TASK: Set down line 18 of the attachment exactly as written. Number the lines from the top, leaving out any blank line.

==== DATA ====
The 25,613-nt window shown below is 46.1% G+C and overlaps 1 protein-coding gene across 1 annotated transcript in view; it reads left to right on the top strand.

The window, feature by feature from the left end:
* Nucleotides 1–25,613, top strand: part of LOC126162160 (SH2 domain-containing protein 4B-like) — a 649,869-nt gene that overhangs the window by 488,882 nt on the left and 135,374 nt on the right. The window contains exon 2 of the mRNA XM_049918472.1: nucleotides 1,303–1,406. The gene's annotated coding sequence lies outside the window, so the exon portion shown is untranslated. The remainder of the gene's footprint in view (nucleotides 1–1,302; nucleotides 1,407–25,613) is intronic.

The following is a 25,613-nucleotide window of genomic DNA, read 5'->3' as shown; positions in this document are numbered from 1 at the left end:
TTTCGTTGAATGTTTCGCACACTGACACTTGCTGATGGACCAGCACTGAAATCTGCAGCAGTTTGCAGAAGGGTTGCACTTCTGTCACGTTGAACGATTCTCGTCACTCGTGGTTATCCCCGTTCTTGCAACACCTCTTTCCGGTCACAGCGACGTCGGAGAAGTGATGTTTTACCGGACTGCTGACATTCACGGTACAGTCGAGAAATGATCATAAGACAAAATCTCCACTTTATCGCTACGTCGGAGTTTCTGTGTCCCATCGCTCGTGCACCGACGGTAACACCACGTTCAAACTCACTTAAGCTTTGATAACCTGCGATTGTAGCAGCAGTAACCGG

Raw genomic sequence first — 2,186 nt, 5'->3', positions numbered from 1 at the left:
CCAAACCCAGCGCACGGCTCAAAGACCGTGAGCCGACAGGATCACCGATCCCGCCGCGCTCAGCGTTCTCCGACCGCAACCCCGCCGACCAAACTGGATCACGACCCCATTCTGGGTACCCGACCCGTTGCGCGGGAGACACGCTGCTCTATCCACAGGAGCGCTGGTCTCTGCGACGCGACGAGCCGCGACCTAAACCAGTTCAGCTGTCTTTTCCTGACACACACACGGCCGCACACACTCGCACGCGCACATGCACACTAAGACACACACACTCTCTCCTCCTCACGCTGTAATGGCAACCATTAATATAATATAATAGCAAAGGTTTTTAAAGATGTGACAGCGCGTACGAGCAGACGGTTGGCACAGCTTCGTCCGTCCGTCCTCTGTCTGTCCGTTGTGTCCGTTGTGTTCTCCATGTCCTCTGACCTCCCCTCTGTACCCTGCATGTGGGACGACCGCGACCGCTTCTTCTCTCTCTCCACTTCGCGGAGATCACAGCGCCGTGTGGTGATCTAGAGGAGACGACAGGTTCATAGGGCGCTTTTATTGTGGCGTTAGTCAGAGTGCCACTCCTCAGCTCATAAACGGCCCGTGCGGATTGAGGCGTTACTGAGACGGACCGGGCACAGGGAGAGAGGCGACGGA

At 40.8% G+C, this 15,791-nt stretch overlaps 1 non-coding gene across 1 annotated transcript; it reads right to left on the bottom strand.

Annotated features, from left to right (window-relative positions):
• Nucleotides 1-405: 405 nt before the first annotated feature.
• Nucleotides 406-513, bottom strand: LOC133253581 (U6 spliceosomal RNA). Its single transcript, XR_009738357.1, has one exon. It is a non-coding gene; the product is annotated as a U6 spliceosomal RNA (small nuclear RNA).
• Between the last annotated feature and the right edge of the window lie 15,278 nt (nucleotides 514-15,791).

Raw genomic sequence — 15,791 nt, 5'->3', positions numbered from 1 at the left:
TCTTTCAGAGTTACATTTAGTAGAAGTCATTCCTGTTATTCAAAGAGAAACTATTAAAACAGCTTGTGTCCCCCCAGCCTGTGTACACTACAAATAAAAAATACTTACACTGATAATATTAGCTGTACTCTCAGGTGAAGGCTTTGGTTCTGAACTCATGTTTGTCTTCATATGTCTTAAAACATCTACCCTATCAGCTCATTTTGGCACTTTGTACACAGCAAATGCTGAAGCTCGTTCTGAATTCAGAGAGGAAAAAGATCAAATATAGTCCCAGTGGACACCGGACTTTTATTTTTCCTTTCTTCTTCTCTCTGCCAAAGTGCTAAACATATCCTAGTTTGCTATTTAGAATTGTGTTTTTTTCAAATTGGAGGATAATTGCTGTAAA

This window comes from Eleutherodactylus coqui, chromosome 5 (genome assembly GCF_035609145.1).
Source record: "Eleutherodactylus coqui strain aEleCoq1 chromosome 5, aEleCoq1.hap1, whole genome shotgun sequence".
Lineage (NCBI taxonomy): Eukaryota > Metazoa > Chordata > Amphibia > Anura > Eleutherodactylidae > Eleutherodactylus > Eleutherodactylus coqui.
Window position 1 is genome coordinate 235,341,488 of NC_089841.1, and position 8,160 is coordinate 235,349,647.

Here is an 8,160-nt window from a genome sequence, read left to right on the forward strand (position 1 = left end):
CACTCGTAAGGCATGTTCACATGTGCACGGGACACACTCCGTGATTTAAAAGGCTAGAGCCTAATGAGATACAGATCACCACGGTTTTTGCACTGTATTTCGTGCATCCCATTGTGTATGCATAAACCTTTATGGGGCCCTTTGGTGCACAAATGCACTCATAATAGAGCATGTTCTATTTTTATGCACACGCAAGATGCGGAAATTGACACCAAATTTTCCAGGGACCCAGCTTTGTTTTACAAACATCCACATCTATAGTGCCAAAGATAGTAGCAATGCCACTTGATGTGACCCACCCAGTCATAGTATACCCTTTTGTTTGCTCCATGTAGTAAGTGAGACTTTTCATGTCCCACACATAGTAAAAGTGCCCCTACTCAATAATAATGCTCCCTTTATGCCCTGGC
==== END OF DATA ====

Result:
Window position 1 is genome coordinate 235,341,488 of NC_089841.1, and position 8,160 is coordinate 235,349,647.